"It was a startling moment," Harris recalled. She regarded the procedure as a "lifesaving, obvious surgery," but the student ― whose suggestion was effectively a medical impossibility ― viewed it "as an abortion, as killing an embryo or fetus."
Harris says she isn't concerned that doctors would stop treating ectopic pregnancies in a post-Roe world. Rather, she worries about two other possibilities: An overzealous prosecutor might not believe it was an ectopic pregnancy and press charges; or laws will cause doctors to second guess their clinical decisions for patients.
"What it means, in the middle of the night, when someone comes in with a 10-week ectopic pregnancy with a heartbeat, is the doctor may hesitate," Harris says. Despite knowing the appropriate treatment, the doctor may want to speak with a lawyer or ethicist first to ensure they are covered legally. "And as that process unfolds, which could take hours or days, the person might have a complication," she says.
Not treating an ectopic pregnancy would be malpractice, but "some doctors may not provide the standard of care that they would have ordinarily provided because they don't want to risk breaking the law," she says.
Even more ambiguous are cornual ectopic pregnancies, where the implantation occurs at the junction of a fallopian tube and the uterus. These pregnancies, which make up 2% to 4% of all tubal pregnancies, are immediately adjacent to the uterus. If an abortion is defined as the termination of an embryo or fetus in the womb, how such a legal definition would apply to these pregnancies is unclear.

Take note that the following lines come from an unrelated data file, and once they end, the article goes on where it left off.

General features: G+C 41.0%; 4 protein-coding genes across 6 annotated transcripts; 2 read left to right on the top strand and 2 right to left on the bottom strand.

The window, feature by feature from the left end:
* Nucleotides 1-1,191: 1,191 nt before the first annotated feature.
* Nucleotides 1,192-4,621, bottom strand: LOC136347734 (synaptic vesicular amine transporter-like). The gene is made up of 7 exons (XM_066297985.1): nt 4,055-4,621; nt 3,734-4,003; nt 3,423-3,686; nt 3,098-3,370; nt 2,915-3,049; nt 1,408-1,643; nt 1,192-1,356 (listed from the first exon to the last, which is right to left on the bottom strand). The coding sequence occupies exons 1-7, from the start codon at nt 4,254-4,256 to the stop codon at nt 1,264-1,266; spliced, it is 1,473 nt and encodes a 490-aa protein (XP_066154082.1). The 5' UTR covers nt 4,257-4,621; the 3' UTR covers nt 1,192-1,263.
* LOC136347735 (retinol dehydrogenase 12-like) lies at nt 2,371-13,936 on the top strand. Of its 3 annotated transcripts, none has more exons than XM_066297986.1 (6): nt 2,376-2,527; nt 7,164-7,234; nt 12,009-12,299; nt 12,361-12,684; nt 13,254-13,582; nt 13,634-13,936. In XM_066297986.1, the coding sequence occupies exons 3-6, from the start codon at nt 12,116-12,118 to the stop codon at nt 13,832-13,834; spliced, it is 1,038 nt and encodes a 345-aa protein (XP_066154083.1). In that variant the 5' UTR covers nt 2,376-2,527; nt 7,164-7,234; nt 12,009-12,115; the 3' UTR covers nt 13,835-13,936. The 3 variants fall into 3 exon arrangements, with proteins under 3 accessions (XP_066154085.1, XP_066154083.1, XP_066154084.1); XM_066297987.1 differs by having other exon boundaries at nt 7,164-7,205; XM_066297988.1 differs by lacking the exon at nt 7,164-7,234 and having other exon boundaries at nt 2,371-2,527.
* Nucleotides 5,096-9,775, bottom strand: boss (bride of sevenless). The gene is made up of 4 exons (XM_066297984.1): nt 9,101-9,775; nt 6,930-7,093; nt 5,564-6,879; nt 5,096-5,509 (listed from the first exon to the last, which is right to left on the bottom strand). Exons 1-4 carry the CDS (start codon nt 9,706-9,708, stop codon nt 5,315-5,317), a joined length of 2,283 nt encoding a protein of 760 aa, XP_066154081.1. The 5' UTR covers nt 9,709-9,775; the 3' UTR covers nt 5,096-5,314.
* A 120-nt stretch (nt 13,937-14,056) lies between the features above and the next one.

An ob-gyn wouldn't regard ending an ectopic pregnancy as an abortion, but "this is not about logic or clinical meaning," Harris says. "This is people outside of medicine making determinations that all pregnancies must continue, and when you think of a ban that way, you could see why a doctor would be frightened to end a pregnancy, whether it might be viable in the future or not."
That's true even if the pregnancy is located fully in the uterus. Harris described a pregnant patient she saw who had traveled from Texas to Michigan with a fetus that had a lethal defect.
The fetus had "an anomaly where the lungs couldn't develop, where there were no kidneys. There was no chance this baby could be born and live. Her doctors were very clear that there will never be a baby that [she could] take home at the end of this pregnancy, yet they would not end her pregnancy because that would be an abortion," Harris says.
Texas law "doesn't make any allowances for whether a pregnancy will ever actually result in a baby or not," Harris says. "The law, in effect, just says all pregnancies must continue."
How abortion laws in different states might affect selective reduction, which is used in some pregnancies to reduce the total number of fetuses a person is carrying, is even more ambiguous. The goal of selective reduction is to decrease health risks to the pregnant individual and increase the likelihood of survival for the remaining fetuses. Current Texas law prohibits these procedures.
Someone pregnant with quintuplets, for example, might seek selection reduction to reduce the pregnancy outcome to triplets or twins. A related procedure, selective termination, is used to terminate the life of a fetus with abnormalities while the pregnancy of the fetus' in utero siblings continues.
The advent of assisted reproduction methods, such as in vitro fertilization (IVF), greatly increased the incidence of higher-order multiples, those with three or more fetuses. The first IVF baby was born in 1978. By 1998, the rate of higher-order multiple births was 1.9 per 1000 births ― five times the figure in 1980. The rate has since decreased by nearly half, to 1 per 1000 births, but with 3.75 million live births a year, that's still a lot of pregnancies with higher-order multiples.